Modeling of substitutional site preference in ordered intermetallic alloys
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Modeling of substitutional site preference in ordered intermetallic alloys

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Published by National Aeronautics and Space Administration, Lewis Research Center, National Technical Information Service, distributor in [Cleveland, Ohio], Springfield, VA .
Written in English


  • Intermetallics.,
  • Monte Carlo method.,
  • Lattice parameters.,
  • Crystallography.

Book details:

Edition Notes

StatementGuillermo Bozzolo, Ronald D. Noebe and Frank Honecy.
Series[NASA technical memorandum] -- NASA/TM-1998-208665., NASA technical memorandum -- 208665.
ContributionsNoebe, Ronald D., Honecy, Frank., Lewis Research Center.
The Physical Object
Pagination1 v.
ID Numbers
Open LibraryOL15546599M

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Modeling of Substitutional Site Preference in Ordered Intermetallic Alloys. alloy concentration. This basic knowledge, and the interactions with other alloying additions are necessary in order to predict and understand the effect of various alloying schemes on the physical properties of a material, its response to various temperature. Modeling of the site preference in ternary B2-ordered Ni–Al–Fe alloys Author links open overlay panel Guillermo H. Bozzolo a b Joseph Khalil b Ronald D. Noebe b Show moreCited by: Site preference of substitutional additions to triple-defect B2 intermetallic compounds Author links open overlay panel C.R. Kao L.M. Pike S.-L. Chen Y.A. Chang Show moreCited by: Intermetallics 2 () REVIEW Site preference of substitutional additions to triple-defect B2 intermetallic compounds C. R. Kao, L. M. Pike, S.-L. Chen & Y. A. Chang Department of Materials Science and Engineering, UniversiO, of Wisconsin-Madison, Wisconsin, USA (Received 1 November ; accepted 30 December ) The site preferences of substitutional ternary and higher Cited by:

  Evidence is presented, based on analyses of57Fe Mössbauer spectra of magnetically ordered Al−Cu(Fe)−Ge−Mn icosahedral alloys measured at K, for the dependence of Fe substitution upon the concentration of Fe. It is found that Fe substitutes approximately randomly on transition-metal (TM) sites, i.e., it enters both magnetic and nonmagnetic class of sites, for very small concentration Cited by: 3. The atomistic modeling of site preference, size effects and segregation behavior of boron additions to RuAl is performed using a quantum approximate method based on first-principles parameterization. The energetics of the site preference behavior are linked to the explanation of the observed size by: 6. In book: Intermetallics Research Progress, Chapter: ANELASTICITY OF IRON-BASED ORDERED ALLOYS AND INTERMETALLIC COMPOUNDS, Publisher: Nova Science Publishers, Inc. Cite this publication Igor. Experimental methods. The overall strategy employed is similar to that of other investigations of custom alloys for AM, where laser glazing is employed on a solid substrate [22,23].Buttons of Al Co and Al Ce combinations at concentrations of , , and at. % were prepared from high purity elements (Al (%), Co ( + %), Ce (%) from Alfa Aesar), in an Ar-backfilled, Ti.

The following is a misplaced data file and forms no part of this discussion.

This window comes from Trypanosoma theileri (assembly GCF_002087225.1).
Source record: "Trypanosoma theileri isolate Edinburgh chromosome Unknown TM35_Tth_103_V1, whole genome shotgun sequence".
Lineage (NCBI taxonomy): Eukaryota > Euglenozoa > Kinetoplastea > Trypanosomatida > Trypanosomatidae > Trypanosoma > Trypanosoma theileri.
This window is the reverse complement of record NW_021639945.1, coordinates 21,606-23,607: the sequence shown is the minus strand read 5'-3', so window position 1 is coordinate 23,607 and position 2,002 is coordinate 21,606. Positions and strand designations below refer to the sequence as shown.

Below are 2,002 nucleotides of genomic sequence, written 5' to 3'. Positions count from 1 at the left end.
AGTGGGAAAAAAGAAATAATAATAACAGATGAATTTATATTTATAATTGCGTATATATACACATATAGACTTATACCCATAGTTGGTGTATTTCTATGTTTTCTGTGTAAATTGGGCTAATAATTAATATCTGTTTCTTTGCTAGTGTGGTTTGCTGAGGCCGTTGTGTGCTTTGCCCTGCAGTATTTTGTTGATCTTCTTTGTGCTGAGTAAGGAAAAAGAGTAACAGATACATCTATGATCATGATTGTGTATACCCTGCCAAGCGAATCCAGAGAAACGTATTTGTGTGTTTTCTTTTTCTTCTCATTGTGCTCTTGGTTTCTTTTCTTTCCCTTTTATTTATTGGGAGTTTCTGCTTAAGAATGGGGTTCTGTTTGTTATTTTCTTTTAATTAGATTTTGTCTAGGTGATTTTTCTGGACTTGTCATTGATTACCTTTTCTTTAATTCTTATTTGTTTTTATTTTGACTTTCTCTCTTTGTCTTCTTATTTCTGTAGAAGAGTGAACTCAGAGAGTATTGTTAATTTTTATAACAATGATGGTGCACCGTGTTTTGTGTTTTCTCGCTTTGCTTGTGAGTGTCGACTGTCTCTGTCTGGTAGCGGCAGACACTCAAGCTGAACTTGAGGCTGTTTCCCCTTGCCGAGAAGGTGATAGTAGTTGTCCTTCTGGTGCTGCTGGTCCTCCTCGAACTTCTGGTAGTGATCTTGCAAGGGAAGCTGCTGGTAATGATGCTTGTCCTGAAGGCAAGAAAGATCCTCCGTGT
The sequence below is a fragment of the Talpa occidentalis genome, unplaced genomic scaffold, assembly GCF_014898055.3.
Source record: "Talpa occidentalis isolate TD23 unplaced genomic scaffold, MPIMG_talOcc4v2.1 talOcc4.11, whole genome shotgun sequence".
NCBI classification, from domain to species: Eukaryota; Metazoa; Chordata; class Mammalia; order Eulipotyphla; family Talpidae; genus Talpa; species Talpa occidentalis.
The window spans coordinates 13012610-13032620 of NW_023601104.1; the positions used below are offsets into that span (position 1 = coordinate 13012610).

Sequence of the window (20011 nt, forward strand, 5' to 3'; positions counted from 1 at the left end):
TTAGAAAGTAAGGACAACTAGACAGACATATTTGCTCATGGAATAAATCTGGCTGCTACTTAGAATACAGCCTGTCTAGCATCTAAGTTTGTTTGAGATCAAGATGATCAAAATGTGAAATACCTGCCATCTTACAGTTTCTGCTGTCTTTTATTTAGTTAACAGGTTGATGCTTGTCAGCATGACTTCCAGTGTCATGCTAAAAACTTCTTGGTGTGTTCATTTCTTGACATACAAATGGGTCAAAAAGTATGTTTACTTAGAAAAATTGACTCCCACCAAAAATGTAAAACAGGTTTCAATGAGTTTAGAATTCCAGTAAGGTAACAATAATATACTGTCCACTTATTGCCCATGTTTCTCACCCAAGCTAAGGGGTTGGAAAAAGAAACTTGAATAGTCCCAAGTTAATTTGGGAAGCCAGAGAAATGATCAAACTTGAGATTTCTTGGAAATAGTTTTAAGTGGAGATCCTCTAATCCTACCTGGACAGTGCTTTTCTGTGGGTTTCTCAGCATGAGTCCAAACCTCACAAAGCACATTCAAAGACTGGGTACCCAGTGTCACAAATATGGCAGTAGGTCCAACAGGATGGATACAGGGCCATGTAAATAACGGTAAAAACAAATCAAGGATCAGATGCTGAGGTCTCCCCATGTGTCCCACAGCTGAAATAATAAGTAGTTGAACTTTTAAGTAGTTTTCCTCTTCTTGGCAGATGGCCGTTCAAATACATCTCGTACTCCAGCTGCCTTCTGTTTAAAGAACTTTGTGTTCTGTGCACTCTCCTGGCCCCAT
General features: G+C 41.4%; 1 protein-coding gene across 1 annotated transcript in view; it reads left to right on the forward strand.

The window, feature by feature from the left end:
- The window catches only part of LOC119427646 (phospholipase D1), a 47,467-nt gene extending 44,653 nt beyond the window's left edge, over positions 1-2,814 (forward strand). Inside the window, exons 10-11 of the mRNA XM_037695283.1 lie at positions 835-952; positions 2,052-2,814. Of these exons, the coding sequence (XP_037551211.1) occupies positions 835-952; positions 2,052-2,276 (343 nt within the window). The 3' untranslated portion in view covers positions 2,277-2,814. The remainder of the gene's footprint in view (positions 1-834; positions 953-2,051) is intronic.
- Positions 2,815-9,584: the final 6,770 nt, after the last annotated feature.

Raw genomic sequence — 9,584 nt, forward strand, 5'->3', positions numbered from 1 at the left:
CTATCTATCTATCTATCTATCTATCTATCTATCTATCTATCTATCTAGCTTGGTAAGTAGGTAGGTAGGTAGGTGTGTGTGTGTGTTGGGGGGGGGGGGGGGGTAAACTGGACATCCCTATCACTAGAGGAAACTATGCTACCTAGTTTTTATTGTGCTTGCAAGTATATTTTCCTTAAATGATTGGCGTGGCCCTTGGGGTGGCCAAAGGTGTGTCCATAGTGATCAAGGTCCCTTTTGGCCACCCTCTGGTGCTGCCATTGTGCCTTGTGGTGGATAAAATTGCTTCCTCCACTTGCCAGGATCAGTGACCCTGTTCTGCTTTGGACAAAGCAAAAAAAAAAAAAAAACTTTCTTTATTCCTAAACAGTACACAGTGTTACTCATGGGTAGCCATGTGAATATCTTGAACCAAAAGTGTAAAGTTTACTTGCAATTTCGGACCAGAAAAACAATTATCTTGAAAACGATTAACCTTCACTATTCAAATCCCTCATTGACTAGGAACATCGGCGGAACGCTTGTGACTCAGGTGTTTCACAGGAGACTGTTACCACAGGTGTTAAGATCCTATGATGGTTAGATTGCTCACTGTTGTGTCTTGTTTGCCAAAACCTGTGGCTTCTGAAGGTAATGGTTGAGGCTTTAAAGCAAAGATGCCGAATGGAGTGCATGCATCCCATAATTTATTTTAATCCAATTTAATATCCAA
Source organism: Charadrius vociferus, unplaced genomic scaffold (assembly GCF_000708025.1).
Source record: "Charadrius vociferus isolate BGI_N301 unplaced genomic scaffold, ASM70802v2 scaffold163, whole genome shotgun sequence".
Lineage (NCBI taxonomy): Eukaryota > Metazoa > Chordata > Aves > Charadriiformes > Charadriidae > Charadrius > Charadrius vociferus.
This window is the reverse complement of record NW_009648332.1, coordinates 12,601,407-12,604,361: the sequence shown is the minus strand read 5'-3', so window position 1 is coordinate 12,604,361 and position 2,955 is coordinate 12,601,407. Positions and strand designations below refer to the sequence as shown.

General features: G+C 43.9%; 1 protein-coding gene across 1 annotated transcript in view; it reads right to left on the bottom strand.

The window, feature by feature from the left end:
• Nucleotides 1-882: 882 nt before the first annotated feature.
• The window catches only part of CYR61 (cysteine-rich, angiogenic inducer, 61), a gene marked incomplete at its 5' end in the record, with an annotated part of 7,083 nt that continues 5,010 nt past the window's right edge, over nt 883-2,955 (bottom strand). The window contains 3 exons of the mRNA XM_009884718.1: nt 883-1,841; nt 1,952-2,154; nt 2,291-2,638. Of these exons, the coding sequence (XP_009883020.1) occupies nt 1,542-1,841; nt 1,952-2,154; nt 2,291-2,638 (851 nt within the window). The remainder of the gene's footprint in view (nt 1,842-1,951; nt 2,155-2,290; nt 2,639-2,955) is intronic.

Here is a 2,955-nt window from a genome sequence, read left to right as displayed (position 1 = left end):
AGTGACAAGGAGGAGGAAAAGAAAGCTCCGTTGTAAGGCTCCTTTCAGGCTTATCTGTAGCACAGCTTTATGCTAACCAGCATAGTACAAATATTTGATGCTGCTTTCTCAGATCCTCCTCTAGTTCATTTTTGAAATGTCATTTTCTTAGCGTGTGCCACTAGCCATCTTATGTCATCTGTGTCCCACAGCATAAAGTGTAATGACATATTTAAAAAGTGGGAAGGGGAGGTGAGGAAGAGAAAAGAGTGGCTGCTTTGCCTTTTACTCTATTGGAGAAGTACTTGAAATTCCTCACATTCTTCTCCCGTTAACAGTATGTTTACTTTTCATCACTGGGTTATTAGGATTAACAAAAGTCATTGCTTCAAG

@article{osti_, title = {The distribution alloying elements in alnico 8 and 9 magnets: Site preference of ternary Ti, Fe, Co, and Ni additions in DO3 Fe3Al, Co3Al, and Ni3Al based intermetallic phases}, author = {Samolyuk, G. D. and Újfalussy, B. and Stocks, G. M.}, abstractNote = {Recently, interest in alnico magnetic alloys has been rekindled due to their potential to substitute for. Effect of substitutional solid solution on dislocation nucleation in Fe3Al intermetallic alloys Article in Philosophical Magazine A 92() September with 45 Reads How we measure.   They demonstrate the power of their approach by examining the properties of a family of binary intermetallic alloys. ordered intermetallic ML models for solute site preference in Cited by: This article summarizes recent progress in research and development on silicides, trialuminides, other aluminides, beryllides, and chromides. While the nickel, iron, and titanium aluminides have been Cited by: